Jenson Button shrugged off the departure of top-rated McLaren technical director Paddy Lowe on Tuesday and said the team’s Formula One title challenge would not suffer.
Speaking a day after McLaren announced that Lowe had been replaced by Tim Goss and would leave at the end of the year, the 2009 world champion said such upheaval was all part of the sport.
“I really like Paddy. It’s been good fun working with him over the past three years, not just in a working relationship, but also as a friend because he is a good guy, a fun character,” the Briton, now the most experienced driver on the F1 starting grid, told reporters at the McLaren factory.
“But things change, he wants to try something new, a new challenge, which is fair play to him. He has to think about number one. Good luck to him.”
Button moved to McLaren in 2010 after winning his championship with Brawn GP – the team that is now Mercedes and is expected to be Lowe’s next employer – and he said that decision was down to no one individual.
“I didn’t come here because Paddy was here, I didn’t come here because Lewis (Hamilton) was here,” said the 33-year-old, who will be starting his 14th year in F1 when the racing gets under way in Australia on March 17.
“I came here because this is McLaren, with its heritage and history – a word we always use, but it is the truth – and its strength in depth.
“It’s not about one individual, it’s about the full team, and Paddy leaving is part of the sport, people move around and go to different places. This team will succeed with or without Paddy in the future.”
McLaren won seven races last year – Hamilton four and Button the others including the season-opener and closer – with a car designed by Goss.
Button, whose new team mate is Mexican Sergio Perez following the departure of 2008 champion Hamilton to Mercedes, said Goss’s bigger role was a positive step.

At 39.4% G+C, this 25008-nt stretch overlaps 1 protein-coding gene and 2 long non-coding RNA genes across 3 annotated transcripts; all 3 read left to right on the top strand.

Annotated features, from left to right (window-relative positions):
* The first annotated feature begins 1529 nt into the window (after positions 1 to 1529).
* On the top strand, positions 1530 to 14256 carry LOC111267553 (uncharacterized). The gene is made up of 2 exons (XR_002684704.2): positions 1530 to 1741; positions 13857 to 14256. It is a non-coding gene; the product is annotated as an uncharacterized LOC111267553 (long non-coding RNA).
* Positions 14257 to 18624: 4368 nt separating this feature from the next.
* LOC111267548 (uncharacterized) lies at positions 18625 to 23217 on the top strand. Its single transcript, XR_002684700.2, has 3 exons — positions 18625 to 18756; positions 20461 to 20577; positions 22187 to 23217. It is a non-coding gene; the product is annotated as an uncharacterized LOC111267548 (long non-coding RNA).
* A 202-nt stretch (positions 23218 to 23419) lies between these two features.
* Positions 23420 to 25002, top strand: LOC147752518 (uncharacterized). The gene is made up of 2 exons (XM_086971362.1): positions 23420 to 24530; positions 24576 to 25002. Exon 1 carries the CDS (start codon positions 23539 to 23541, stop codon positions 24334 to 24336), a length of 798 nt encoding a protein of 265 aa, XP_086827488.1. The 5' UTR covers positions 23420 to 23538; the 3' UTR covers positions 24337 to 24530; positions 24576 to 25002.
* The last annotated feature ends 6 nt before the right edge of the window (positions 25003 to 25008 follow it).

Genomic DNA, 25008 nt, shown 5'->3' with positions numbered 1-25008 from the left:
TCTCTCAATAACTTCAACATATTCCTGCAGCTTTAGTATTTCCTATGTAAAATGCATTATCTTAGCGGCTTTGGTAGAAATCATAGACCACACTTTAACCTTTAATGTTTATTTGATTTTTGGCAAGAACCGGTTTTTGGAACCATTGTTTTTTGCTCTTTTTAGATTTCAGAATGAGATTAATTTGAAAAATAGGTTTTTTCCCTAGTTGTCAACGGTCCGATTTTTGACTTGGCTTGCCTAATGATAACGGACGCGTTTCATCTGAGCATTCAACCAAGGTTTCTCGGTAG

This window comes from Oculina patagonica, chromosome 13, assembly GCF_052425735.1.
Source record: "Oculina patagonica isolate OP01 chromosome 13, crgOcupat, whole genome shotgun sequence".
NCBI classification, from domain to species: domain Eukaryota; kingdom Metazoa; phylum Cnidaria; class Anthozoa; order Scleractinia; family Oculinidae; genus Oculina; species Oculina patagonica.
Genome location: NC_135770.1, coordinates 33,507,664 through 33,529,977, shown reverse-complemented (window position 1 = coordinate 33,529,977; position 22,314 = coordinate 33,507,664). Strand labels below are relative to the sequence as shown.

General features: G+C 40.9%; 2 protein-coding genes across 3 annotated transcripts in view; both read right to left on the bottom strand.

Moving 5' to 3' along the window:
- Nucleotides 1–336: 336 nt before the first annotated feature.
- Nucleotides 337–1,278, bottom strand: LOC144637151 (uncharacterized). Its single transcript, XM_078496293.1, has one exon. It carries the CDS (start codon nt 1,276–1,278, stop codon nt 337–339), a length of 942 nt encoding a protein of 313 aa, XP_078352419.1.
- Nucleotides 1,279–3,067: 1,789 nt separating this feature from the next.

“Having Tim in the position he is now in – fantastic. He was exceptional in his previous role, and I think he will be in this role…he knows exactly what he is doing,” he said.
McLaren managing director Jonathan Neale told reporters that he and the team would miss Lowe, who has been at Woking for 19 years, but the team were resilient and structured enough to cope.
“I’m confident we’re strong for the season, and strong for the future,” he said.
Mercedes have made no comment on Lowe’s likely arrival for 2014 but Neale left no doubt that he had been lured away by some hefty incentives and rejected any suggestion that McLaren had slipped up.
“People are prepared to pay exotic salaries and wait 12 or 18 months, or longer in some cases. That’s the state of the market,” he said.
“It would be disappointing if we weren’t regarded as a place to hire good people because then I wouldn’t be doing my job. The real test is whether we have got a system in place to pick up people from underneath, and I believe we have,” he added.
“In the market place at the moment, if you’ve a team and you want to go out and buy some short-term know-how then you can pay telephone number salaries. If that’s what your business model is. From time to time we have all done it.”